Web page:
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20 July, 2012  ▪  Oleksandr Mykhelson

A Pinpoint Strike

During the protests in front of Ukrainian House the government has once more used the scenario of the soft, yet consistent narrowing of citizens’ rights to protest. The criminal cases are a perfect tool for pinpoint strikes against the most proactive protest participants.

When a chaotic rally to protect the Ukrainian language started on the night of July 3-4 in front of Ukrainian House at the European Square, virtually every group of protesters discussed what they would do if Berkut, a special-purpose unit of the Ukrainian police, attacked them. Two columns of police with helmets and batons did not inspire optimism. But the instruction to attack the protesters was not given from above. Viktor Yanukovych was supposed to give a big press conference at Ukrainian House the next day, but did not show up, giving no explanations. The rally stayed in place. Professional opposition members immediately declared that this was a victory and that “the overthrow of the regime” would follow shortly thereafter. In fact, though, all of this played into the hands of the President. He had often been embarrassed at previous conferences by sensitive questions ranging from his mansion in Mezhyhiria to the persecution of the opposition. Therefore, Mr. Yanukovych may have taken the opportunity to stay away from the public eye.

Meanwhile, the clashes, most of them provoked by the police, were used as an excuse to launch criminal proceedings against activists. The severity of damages suffered by some police officers in the clashes that served as a basis for their appeals against activists was questionable. Still, at least five criminal cases have been initiated for the “resistance” of MPs against the Deputy Chief of a road police patrol unit who tried to prevent a minivan with sound equipment from driving onto the sidewalk in front of Ukrainian House, the infliction of physical injury on police officers and clashes that occurred on June 5th when people protested against the passing of the language law in the first reading.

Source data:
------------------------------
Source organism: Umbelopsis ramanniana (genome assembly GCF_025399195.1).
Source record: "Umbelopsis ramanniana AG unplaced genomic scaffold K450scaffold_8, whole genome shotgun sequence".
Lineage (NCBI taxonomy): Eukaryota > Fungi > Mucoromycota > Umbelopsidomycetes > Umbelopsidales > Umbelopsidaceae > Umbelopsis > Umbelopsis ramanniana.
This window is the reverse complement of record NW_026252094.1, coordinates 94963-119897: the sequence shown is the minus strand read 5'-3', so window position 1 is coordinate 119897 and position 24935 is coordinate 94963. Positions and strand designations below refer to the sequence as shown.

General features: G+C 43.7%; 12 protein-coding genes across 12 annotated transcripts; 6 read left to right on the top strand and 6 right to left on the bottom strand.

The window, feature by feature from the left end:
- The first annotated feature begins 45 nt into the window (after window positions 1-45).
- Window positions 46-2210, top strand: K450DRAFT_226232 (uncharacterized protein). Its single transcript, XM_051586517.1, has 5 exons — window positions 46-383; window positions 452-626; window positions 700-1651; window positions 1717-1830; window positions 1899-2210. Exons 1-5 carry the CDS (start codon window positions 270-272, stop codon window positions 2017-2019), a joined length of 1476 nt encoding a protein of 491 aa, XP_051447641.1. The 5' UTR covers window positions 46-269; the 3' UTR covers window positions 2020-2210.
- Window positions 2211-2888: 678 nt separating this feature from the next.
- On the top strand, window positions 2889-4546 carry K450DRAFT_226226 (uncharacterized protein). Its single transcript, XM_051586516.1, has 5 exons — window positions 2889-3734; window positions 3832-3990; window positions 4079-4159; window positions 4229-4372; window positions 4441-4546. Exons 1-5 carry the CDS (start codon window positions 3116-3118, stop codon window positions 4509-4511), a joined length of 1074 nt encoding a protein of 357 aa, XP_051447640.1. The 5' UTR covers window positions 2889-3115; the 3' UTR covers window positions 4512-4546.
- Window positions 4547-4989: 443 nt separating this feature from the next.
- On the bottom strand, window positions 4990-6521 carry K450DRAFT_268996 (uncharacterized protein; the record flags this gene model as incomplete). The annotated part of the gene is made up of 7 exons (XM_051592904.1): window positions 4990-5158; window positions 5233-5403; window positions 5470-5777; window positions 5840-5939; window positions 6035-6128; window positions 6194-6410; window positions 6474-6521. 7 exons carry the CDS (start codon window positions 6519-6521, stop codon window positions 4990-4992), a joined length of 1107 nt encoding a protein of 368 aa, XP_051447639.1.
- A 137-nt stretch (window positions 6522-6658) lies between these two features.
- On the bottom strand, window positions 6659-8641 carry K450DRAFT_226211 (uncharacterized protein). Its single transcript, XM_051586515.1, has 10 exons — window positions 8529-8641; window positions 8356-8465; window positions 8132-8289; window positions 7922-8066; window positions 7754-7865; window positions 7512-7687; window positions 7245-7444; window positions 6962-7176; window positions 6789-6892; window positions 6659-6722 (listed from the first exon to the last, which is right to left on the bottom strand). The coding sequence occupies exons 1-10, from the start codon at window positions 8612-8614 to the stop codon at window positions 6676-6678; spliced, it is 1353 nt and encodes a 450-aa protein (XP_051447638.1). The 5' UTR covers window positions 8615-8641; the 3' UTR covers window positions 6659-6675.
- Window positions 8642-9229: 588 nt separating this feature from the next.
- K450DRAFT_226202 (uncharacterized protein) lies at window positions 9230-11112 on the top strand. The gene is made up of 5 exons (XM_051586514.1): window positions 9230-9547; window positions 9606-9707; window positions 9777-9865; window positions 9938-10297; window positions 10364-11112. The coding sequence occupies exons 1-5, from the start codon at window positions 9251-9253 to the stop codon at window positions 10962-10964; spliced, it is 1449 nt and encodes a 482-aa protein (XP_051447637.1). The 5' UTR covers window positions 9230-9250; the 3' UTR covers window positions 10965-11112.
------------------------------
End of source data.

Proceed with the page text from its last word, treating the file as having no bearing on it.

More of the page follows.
The government has blatantly made every possible effort to provoke the conflicts. Why did the special-purpose police openly help the rally of supporters of the Russian language (mostly paid for being there, according to many sources), while forcing the protectors of the Ukrainian language onto the opposite side of the road? Why, a month later, were at least two special-purpose police officers brought to Ukrainian House for each protester in support of the Ukrainian language – most of them peaceful citizens, including women?

The assumption is that the government has once more used the scenario of the soft, yet consistent narrowing of citizens’ rights to protest. The criminal cases are a perfect tool for pinpoint strikes against the most proactive protest participants. A similar scenario unfolded after the Tax Maidan in late 2010, even though the then president and premier personally guaranteed that the protesters would not be persecuted. Later, protesters said that the main purpose of these criminal cases regarding “damaged sidewalk tiles” was to “recruit” them for work with law enforcement agencies, rather than to detain them.

The passing of the language law in the second reading on July 3rd sparked a public outcry and the ongoing protest in front of Ukrainian House in Kyiv. Currently, four protesters are still on a hunger strike despite official announcements that the protest had ended. Protesters demand that President Yanukovych and Speaker Lytvyn do not sign the law.


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